Tuesday, June 06, 2006

Friends of the Earth Press release

In a remarkable move the Information Commissioner has been forced to issue the first ever “Decision Notice” against himself for failure to comply with the requirements of the Freedom of Information Act - which he is meant to oversee.

The Decision Notice was issued following a complaint by Friends of the Earth's Rights & Justice Centre about the Commissioner's handling of a request for information from his own office.

The Friends of the Earth Rights & Justice Centre provides free legal advice and representation to members of the public, community groups and other NGOs.

Phil Michaels, Friends of the Earth's Head of Legal said:

"This case illustrates the increasingly shambolic state of the Information Commissioner's Office and the need for improved staff training on implementing the very the Act which they are suppose to oversee. The Commission is meant to protect our rights of access to information and ensure that the legislation is properly implemented by public authorities. This case clearly shows the ICO does not comply with its own obligations under the legislation or the Code of Practice.

Its failure in cases such as this makes it increasingly difficult for it to carry out its enforcement function with any credibility. In addition, the basis on which the ICO are refusing to release the requested letters is highly questionable and we will be taking it to the Information Tribunal. It is time for the ICO to get its house in order."


Last December Friends of the Earth asked Information Commissioner's Office (the ICO) for copies of specific letters from the Department of Trade and Industry to the ICO. Under the Freedom of Information act any public authority asked for information has a legal obligation to either provide the information or to set out clear reasons for refusing the information by referencing to the relevant exceptions in the Freedom of Information Act. The ICO failed to recognise the request as a request for information under the Freedom of Information Act (and so would have been able to give a reason for refusing the request) but nonetheless refused to provide the information.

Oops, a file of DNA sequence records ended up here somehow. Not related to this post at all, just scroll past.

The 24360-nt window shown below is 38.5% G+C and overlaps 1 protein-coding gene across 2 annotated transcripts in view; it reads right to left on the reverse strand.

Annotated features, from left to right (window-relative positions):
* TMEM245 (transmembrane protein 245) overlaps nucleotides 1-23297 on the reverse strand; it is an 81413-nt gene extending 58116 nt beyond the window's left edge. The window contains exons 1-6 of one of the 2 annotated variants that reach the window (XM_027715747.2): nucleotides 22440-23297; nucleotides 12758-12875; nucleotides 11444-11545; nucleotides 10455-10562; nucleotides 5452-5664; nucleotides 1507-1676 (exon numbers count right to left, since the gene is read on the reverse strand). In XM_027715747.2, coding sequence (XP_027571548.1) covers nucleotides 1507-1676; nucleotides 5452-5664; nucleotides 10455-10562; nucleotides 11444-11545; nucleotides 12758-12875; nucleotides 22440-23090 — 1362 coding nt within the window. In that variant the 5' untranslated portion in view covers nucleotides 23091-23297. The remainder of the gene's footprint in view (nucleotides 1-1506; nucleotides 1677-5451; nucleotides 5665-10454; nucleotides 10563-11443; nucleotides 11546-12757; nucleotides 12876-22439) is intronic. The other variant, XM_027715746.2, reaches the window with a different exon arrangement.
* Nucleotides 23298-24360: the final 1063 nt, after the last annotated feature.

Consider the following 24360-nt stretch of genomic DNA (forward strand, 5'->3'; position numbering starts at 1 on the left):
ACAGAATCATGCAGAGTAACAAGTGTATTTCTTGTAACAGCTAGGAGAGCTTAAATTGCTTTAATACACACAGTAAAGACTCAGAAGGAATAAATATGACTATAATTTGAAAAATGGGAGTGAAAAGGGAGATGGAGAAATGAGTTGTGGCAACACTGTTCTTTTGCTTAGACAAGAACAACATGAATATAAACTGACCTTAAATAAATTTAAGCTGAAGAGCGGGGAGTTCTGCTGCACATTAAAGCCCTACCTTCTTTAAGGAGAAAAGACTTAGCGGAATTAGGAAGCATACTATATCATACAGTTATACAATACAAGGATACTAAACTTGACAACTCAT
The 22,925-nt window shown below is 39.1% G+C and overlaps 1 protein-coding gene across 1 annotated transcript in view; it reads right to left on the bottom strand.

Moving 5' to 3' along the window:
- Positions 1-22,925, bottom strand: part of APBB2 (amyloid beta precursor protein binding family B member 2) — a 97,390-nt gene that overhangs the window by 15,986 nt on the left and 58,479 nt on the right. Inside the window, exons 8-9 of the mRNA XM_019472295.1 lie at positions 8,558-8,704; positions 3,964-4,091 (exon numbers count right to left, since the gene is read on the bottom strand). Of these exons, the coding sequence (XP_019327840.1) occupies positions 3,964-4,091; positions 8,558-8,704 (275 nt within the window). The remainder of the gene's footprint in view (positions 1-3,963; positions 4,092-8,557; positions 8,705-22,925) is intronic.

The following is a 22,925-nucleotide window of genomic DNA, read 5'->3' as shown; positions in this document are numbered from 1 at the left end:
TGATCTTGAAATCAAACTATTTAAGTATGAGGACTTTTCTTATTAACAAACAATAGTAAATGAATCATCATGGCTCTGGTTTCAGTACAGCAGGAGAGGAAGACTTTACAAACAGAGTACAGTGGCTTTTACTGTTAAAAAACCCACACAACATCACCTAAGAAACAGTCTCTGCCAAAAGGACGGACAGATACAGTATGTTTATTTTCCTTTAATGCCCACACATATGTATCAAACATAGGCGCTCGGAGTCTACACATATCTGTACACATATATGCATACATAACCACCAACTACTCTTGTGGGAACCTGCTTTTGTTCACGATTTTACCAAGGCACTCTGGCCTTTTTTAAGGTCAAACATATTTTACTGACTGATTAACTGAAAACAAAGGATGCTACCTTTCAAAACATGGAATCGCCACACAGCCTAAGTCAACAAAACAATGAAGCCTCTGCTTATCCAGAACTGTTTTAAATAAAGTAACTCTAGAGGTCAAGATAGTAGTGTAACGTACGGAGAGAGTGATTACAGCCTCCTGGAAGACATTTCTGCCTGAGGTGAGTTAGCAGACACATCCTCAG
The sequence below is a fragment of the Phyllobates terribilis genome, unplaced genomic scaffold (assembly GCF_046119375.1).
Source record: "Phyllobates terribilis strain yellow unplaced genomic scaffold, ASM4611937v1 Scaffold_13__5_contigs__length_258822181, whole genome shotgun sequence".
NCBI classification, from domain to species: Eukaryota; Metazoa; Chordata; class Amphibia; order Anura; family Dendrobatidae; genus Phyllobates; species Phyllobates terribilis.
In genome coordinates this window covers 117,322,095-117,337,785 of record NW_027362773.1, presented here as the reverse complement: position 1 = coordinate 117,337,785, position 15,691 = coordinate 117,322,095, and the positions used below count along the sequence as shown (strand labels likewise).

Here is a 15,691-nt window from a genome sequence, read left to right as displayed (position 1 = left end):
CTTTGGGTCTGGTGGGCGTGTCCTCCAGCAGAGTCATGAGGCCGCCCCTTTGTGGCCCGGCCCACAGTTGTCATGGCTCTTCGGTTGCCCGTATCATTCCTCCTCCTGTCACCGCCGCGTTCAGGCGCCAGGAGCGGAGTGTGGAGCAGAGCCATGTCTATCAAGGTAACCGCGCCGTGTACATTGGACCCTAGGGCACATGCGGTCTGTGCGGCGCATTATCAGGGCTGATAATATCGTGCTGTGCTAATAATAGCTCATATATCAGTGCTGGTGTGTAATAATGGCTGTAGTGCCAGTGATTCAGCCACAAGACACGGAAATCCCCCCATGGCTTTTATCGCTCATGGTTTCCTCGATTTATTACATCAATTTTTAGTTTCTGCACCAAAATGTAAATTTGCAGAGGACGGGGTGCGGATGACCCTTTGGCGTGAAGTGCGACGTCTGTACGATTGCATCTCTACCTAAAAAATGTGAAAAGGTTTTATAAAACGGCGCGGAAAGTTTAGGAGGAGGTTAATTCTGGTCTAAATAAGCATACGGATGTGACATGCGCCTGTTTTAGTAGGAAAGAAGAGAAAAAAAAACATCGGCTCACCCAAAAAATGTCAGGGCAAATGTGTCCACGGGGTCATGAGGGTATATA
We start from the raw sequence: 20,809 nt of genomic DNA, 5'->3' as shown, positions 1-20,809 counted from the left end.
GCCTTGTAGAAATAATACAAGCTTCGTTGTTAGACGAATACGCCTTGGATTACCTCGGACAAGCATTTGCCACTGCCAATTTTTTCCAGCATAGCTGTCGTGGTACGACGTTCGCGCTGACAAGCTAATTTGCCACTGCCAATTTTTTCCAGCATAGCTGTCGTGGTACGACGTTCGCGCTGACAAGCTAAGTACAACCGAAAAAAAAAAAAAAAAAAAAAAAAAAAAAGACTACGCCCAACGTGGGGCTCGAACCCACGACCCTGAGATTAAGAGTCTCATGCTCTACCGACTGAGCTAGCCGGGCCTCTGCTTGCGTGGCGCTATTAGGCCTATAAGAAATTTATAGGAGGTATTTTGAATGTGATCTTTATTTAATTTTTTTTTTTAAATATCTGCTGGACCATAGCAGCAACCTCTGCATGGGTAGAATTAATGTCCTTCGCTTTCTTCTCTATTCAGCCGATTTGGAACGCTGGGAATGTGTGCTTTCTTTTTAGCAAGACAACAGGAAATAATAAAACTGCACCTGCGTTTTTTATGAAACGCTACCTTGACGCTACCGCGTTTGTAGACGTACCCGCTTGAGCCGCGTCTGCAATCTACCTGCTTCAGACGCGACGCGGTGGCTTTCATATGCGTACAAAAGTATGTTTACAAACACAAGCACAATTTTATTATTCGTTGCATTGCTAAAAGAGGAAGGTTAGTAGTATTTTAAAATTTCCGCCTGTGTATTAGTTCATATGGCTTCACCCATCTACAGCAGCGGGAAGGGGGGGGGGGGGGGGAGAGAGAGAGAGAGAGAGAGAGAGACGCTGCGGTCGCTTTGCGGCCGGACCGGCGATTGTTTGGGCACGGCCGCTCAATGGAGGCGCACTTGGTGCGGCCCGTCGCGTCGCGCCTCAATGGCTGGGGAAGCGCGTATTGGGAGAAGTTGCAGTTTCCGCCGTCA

Friends of the Earth immediately asked for an internal review of the decision not to provide the information. The ICO promised to do this by 16 February but only replied in the middle of April without any explanation for the delay. The ICO again refused to provide the information (this time on a new basis).

Friends of the Earth then made a formal complaint to the Information Commissioner in his enforcement role about the conduct of his own office as a public authority.

The Information Commissioner's Decision Notice found that his office's handling of the request for information was in breach of both the requirements of the freedom of information legislation and the Secretary of State's Code of Practice on the discharge of public authorities' functions under the Freedom of Information Act 2000.

However, the Information Commissioner still refuses to provide copies of the letters requested. Friends of the Earth intends to take the matter to the Information Tribunal.

The Information Commissioner's Office is the UK's independent public body set up to promote access to official information and to protect personal information. For more information see

No sign of the decision on the ICO site yet, will comment once I've seen the full story - Steve

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